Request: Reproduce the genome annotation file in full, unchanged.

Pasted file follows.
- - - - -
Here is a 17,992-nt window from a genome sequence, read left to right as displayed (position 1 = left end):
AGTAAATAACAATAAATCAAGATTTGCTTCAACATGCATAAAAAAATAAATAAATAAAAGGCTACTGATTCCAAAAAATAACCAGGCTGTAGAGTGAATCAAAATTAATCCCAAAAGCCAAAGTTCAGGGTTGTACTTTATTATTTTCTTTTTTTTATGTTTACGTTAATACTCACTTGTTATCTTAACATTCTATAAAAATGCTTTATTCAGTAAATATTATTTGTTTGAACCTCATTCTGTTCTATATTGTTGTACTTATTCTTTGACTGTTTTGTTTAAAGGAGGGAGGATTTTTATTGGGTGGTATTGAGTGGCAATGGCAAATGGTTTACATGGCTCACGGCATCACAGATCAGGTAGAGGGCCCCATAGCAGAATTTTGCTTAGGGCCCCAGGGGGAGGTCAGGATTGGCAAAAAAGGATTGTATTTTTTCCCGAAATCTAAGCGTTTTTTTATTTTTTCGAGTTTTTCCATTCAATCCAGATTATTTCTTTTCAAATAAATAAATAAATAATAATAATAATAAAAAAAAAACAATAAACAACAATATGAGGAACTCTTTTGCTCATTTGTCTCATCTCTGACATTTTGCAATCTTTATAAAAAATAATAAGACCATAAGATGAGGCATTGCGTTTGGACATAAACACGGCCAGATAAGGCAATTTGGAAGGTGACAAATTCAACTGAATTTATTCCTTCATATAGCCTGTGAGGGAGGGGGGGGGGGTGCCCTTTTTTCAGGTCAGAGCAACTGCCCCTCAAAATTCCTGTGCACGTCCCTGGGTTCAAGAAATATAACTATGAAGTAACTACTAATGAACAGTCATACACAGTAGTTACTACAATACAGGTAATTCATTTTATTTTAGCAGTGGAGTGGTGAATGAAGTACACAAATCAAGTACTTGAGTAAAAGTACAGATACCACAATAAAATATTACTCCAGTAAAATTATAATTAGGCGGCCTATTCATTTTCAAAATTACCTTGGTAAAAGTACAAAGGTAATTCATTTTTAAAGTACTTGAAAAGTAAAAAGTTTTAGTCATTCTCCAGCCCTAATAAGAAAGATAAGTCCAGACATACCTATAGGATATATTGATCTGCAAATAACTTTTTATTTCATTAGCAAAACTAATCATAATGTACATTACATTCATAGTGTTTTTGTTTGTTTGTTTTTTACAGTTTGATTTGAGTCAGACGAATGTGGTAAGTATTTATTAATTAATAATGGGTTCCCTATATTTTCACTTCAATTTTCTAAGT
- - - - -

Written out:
Here is a 17,992-nt window from a genome sequence, read left to right as displayed (position 1 = left end):
AGTAAATAACAATAAATCAAGATTTGCTTCAACATGCATAAAAAAATAAATAAATAAAAGGCTACTGATTCCAAAAAATAACCAGGCTGTAGAGTGAATCAAAATTAATCCCAAAAGCCAAAGTTCAGGGTTGTACTTTATTATTTTCTTTTTTTTATGTTTACGTTAATACTCACTTGTTATCTTAACATTCTATAAAAATGCTTTATTCAGTAAATATTATTTGTTTGAACCTCATTCTGTTCTATATTGTTGTACTTATTCTTTGACTGTTTTGTTTAAAGGAGGGAGGATTTTTATTGGGTGGTATTGAGTGGCAATGGCAAATGGTTTACATGGCTCACGGCATCACAGATCAGGTAGAGGGCCCCATAGCAGAATTTTGCTTAGGGCCCCAGGGGGAGGTCAGGATTGGCAAAAAAGGATTGTATTTTTTCCCGAAATCTAAGCGTTTTTTTATTTTTTCGAGTTTTTCCATTCAATCCAGATTATTTCTTTTCAAATAAATAAATAAATAATAATAATAATAAAAAAAAAACAATAAACAACAATATGAGGAACTCTTTTGCTCATTTGTCTCATCTCTGACATTTTGCAATCTTTATAAAAAATAATAAGACCATAAGATGAGGCATTGCGTTTGGACATAAACACGGCCAGATAAGGCAATTTGGAAGGTGACAAATTCAACTGAATTTATTCCTTCATATAGCCTGTGAGGGAGGGGGGGGGGGTGCCCTTTTTTCAGGTCAGAGCAACTGCCCCTCAAAATTCCTGTGCACGTCCCTGGGTTCAAGAAATATAACTATGAAGTAACTACTAATGAACAGTCATACACAGTAGTTACTACAATACAGGTAATTCATTTTATTTTAGCAGTGGAGTGGTGAATGAAGTACACAAATCAAGTACTTGAGTAAAAGTACAGATACCACAATAAAATATTACTCCAGTAAAATTATAATTAGGCGGCCTATTCATTTTCAAAATTACCTTGGTAAAAGTACAAAGGTAATTCATTTTTAAAGTACTTGAAAAGTAAAAAGTTTTAGTCATTCTCCAGCCCTAATAAGAAAGATAAGTCCAGACATACCTATAGGATATATTGATCTGCAAATAACTTTTTATTTCATTAGCAAAACTAATCATAATGTACATTACATTCATAGTGTTTTTGTTTGTTTGTTTTTTACAGTTTGATTTGAGTCAGACGAATGTGGTAAGTATTTATTAATTAATAATGGGTTCCCTATATTTTCACTTCAATTTTCTAAGT